If observers have given up wondering how he keeps going, some still ponder, after all his success, why he keeps going. For Hopkins, the answer is simple. 

"How many chances in my life, or anybody's life, do they get a chance, over and over again, to prove (themselves)," Hopkins said. "I'm glad to be on a stage right now, because I get the chance to show, in action, just how special I am. I'm the same guy that takes care of his body. That don't get beat up in the ring. That don't take abuse. That don't gain 30-40 pounds in between fights. Always ready to go, even when I don't  have a date for a fight. I got to keep reminding them that on January 15th, I'll be 49. Who else could be in this position? They don't know me, and that's a good thing. Because that keeps me going. He's pushing 50. Wow! That's something to brag about. And they can't understand."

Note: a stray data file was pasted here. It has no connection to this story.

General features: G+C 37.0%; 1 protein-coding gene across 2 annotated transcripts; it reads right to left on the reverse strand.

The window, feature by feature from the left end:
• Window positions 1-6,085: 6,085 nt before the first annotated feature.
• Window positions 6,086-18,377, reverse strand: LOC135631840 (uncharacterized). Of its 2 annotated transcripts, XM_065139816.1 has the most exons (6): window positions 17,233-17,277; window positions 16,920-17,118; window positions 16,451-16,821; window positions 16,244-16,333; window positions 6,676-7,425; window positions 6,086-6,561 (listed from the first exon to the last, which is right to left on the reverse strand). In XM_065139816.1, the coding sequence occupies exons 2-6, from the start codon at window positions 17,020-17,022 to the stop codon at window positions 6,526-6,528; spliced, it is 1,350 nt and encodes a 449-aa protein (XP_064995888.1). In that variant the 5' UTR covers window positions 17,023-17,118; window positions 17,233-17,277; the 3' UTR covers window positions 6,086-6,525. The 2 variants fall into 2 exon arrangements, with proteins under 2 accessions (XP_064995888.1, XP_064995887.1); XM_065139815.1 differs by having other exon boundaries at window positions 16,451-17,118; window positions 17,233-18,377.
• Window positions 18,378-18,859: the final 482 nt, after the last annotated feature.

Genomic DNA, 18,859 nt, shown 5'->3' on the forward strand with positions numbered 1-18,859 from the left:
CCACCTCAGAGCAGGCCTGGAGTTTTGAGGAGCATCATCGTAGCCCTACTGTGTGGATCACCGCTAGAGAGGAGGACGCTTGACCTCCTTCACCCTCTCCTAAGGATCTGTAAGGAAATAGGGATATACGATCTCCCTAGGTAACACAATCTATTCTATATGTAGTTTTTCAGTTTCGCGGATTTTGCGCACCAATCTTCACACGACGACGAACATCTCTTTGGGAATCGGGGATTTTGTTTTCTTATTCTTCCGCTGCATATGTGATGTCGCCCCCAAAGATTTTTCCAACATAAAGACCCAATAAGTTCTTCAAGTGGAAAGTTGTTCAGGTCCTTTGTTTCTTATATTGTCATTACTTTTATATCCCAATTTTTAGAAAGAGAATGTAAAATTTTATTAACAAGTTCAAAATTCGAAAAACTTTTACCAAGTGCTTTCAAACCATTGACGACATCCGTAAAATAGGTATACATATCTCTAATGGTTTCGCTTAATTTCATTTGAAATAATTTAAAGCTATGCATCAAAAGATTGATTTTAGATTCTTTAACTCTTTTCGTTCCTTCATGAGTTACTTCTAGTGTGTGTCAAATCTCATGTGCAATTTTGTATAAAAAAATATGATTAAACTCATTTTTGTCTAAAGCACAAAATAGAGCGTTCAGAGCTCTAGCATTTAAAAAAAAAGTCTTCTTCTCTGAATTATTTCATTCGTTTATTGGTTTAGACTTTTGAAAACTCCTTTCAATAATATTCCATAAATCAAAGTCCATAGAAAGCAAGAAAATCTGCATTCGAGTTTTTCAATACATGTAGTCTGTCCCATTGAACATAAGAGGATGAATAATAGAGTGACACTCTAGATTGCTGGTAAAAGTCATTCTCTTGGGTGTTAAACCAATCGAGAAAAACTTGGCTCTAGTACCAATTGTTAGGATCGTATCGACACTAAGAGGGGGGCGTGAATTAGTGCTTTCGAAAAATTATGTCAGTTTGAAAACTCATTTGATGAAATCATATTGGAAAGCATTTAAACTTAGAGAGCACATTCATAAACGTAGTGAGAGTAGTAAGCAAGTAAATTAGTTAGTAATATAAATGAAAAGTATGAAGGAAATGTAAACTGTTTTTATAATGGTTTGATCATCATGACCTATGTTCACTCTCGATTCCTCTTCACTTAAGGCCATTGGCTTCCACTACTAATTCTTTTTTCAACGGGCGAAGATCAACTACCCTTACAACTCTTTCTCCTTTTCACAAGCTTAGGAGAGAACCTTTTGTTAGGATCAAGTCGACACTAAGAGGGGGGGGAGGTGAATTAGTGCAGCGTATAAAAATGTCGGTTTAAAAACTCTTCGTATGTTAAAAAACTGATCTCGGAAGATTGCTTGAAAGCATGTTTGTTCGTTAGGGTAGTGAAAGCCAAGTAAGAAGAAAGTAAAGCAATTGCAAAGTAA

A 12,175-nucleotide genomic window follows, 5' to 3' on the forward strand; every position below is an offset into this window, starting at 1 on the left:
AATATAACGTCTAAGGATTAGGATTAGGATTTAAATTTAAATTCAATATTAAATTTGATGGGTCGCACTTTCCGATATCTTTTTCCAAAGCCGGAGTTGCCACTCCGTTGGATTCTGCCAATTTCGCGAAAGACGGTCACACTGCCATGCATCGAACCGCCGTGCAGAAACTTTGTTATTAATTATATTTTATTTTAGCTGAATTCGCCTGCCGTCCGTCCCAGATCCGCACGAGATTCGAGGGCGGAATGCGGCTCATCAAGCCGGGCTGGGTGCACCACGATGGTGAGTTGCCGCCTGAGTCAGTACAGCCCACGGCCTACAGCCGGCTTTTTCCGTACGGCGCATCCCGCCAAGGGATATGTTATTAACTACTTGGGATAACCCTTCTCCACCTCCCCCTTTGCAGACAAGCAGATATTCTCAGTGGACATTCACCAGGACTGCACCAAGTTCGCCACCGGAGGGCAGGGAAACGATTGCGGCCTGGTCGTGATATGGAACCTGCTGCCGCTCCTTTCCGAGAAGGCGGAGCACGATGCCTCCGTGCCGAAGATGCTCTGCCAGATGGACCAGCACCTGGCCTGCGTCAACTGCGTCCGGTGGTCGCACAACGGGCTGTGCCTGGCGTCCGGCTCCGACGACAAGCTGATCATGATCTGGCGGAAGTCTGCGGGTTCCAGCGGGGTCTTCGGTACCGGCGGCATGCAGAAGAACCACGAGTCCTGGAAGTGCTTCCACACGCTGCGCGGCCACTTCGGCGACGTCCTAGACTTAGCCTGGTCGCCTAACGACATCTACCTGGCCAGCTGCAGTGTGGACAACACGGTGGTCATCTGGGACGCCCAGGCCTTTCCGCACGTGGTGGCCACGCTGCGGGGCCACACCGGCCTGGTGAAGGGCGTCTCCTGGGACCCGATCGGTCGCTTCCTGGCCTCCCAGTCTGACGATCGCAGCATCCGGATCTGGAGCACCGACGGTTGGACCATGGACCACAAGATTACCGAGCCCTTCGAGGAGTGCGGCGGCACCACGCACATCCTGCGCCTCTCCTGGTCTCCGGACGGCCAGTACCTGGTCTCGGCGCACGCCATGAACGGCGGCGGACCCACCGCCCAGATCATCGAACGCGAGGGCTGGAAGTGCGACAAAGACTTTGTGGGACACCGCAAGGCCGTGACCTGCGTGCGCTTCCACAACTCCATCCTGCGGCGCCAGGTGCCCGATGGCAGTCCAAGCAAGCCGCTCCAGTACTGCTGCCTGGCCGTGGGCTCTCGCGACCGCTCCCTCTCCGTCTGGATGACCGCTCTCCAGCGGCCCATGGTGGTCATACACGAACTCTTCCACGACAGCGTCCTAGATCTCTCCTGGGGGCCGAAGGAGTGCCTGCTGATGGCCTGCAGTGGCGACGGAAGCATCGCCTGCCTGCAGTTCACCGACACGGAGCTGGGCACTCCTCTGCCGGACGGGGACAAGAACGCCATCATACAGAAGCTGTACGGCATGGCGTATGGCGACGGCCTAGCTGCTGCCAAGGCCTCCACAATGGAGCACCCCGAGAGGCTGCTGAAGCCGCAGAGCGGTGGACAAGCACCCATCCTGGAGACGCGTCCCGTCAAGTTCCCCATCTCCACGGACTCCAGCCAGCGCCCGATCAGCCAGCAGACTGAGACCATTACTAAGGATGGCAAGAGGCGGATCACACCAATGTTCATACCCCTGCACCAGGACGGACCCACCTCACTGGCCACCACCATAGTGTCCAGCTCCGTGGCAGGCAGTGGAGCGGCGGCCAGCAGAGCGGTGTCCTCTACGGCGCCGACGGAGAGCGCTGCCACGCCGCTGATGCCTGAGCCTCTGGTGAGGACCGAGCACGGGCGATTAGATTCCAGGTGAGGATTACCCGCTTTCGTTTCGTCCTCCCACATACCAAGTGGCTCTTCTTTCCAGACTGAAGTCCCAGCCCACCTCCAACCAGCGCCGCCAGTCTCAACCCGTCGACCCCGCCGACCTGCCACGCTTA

No we can't understand it. This has never happened before, and it flies in the face of everything that we know about boxing. No one understands it, but we're happy to sit back and enjoy the ride, even if that ride is on a spaceship. 




John DiSanto - Philadelphia - October 21, 2013